Saturday, December 31, 2011

The MBD Nion 3 Simmering Alcohol Stove

Here's a really interesting little stove, the Nion 3 from Mini Bull Designs.  I'm showing it here next to a Trangia burner so you can get an idea of just how small the Nion 3 really is.  The Nion 3 is made from 5.5 fl. oz./162ml aluminum beverage cans
A standard Trangia burner (left) and a MBD Nion 3 (right).  Note the primer pan under the Nion 3.
Showing a Nion 3 next to a Trangia burner is actually quite appropriate:  Both are excellent simmering stoves.  Today's stove, the Nion 3, is capable of holding water at a low boil for extended periods of time without having the water go into a full roiling boil.

The Nion 3 is a closed jet (pressurized) type burner.  To fuel it, we remove the center screw as shown.  Note that there is a priming pan under the stove.  The stove must be primed in order for it to operate properly.  The priming pan shown is the cut off top of a Fosters sized aluminum beverage can which is very light weight.
A Nion 3 stove with the center screw removed for fueling
Alcohol is added via the open port.
Fueling a Nion 3 stove
After fueling, replace the thumbscrew.  To fire up the stove, put a small amount of alcohol into the priming pan and ignite.  The little Nion roars like a blowtorch in the priming phase!
A Nion 3 in the priming phase of its burn.
If you put a lot of alcohol in the priming pan, you can have a real fireworks display!
A Nion 3 primed with a lot of alcohol.
After priming runs its course, the stove settles down with a nice steady little blue flame. 
A Nion 3 in normal operation
Or, really two flames. 
The two distinct flames of a Nion 3
Recall in the first photo that we saw that there were not one but three screws in the top of the Nion.  The center screw is just the opening to the fuel port.  The two screws on either side have jets at their base.  The flames come out of these jets.  The two screws are rotated to increase or decrease the amount of heat that the stove produces.  One drawback to the design of the Nion is that the control screws are not easily adjusted while the stove is running.  Typically, one sets the control screws before the burn and then lights the stove.  The stove is then essentially non-adjustable until the burn is finished.  Because the flame is a fairly low flame, the flame can be blown out.  It is essential to use a good windscreen.  Since the flame can be blown out, it is easy to extinguish the stove.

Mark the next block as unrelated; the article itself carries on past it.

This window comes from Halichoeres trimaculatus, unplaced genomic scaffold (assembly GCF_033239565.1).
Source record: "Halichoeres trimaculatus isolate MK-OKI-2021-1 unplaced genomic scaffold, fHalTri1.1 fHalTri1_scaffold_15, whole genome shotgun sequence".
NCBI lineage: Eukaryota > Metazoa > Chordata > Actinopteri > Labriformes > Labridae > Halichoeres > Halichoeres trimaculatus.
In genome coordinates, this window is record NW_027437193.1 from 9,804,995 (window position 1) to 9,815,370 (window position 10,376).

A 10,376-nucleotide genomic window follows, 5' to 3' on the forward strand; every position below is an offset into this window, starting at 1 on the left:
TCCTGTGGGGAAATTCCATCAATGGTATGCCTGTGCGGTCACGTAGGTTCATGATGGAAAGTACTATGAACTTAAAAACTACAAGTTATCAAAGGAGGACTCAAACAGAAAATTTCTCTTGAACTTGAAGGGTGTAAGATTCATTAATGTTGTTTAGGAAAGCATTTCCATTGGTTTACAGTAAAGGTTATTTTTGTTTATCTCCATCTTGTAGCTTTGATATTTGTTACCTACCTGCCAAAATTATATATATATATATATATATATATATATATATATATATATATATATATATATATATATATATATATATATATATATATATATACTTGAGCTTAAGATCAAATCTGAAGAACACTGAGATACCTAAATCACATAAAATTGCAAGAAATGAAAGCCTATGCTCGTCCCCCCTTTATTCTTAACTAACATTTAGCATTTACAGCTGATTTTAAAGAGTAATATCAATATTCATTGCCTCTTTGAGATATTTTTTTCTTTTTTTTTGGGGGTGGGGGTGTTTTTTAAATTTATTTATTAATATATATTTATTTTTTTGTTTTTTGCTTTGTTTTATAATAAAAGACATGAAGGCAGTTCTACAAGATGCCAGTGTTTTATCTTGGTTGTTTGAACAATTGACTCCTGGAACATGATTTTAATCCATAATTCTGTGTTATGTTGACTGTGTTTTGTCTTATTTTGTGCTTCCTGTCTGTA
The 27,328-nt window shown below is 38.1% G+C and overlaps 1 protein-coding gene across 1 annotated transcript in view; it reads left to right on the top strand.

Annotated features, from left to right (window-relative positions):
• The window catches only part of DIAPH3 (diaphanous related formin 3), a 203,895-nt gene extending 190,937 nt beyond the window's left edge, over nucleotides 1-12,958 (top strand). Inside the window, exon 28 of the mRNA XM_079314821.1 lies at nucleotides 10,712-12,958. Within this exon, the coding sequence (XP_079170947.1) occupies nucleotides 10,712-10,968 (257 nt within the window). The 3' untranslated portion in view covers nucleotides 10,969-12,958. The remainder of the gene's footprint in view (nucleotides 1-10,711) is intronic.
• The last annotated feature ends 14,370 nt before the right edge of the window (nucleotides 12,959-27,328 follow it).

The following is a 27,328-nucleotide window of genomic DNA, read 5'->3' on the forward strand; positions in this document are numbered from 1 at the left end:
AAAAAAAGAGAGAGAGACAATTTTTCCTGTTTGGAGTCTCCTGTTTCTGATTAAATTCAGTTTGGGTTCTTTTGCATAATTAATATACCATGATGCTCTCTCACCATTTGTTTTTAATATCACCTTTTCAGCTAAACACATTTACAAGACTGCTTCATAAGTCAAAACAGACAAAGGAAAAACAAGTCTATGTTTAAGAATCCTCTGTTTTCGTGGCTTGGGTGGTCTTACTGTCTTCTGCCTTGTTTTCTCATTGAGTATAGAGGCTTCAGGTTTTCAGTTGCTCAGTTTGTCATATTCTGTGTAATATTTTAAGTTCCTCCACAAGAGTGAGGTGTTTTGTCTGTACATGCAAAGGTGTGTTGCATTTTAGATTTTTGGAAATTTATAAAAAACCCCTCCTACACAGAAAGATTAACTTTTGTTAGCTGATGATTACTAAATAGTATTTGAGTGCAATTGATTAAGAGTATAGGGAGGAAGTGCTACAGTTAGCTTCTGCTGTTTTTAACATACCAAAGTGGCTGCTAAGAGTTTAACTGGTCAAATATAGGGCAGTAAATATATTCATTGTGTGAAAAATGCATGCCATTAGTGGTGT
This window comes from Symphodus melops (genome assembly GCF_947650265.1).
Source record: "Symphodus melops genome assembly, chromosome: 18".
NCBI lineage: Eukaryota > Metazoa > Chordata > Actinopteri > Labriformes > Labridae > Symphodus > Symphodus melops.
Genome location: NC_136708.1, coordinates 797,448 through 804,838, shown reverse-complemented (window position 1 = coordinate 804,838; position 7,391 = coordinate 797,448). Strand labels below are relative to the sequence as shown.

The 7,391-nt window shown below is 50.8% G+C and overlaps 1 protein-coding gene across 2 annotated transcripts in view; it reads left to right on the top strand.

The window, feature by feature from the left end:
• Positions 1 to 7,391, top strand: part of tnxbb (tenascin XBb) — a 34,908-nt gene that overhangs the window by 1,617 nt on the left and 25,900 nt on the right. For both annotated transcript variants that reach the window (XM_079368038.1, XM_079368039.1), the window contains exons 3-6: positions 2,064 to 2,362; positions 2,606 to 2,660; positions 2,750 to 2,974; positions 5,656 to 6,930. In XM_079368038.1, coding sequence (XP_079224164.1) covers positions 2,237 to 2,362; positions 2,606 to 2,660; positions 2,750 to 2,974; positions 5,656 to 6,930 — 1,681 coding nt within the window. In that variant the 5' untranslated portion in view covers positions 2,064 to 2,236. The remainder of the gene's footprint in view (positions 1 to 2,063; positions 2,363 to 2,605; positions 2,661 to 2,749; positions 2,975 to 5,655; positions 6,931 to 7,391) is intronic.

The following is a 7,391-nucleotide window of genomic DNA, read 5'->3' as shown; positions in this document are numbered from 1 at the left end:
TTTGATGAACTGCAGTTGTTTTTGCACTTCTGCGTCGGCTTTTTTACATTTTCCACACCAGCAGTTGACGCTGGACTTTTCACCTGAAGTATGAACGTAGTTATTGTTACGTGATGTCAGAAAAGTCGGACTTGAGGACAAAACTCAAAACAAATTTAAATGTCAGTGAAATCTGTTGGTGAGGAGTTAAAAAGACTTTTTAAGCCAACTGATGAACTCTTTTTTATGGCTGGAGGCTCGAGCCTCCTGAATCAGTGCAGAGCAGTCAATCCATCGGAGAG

The Nion 3 has a high setting and a low setting, but even its high setting would take a while if you wanted to bring water to the boil.  Basically, the Nion 3 is a simmering only stove.  The best use for the Nion 3 is as a back up stove.  If your primary stove doesn't simmer, then you could use the Nion 3 for simmering once your primary stove had brought the water to a boil.  A little inconvenient, yes, but a lot lighter than bringing something heavy like the brass Trangia burner shown above.  Aluminum beverage can stoves are so light, it really doesn't hurt that much to bring a second little burner.  The weight penalty is less than one ounce (see exact weights in the Technical Appendix, below).  Alternatively, one could bring a Trangia burner which is good for both boiling and simmering, but the weight penalty for carrying a Trangia is far greater than carrying two aluminum beverage can type burners.


Technical Appendix:  Weights
Nion 3 stove:  19g/0.67oz
Priming Pan:    6g/0.21oz
Total Nion 3:  25g/0.88oz

Trangia Burner:              67g/2.4oz
Trangia Burner Lid:          21g/0.7oz
Trangia Burner Simmer Ring:  23g/0.8oz
Total Trangia Burner:       111g/4.0oz

All weights were measured in grams and then converted to ounces after the fact.  Weights in ounces may not add up correctly due to rounding error.


  1. I hated this stove when I first got a NION (I have all versions). Ijust would not do anyhting.
    BUT now I have learnt how to use it, I think its a great stove for baking and simmering. I use them a lot for baking.
    Tinny make many types of stoves and they all have dif purposes.

  2. Yes, the Nion is definitely a different stove. Very different from other alcohol stoves I've used, but a neat little stove.



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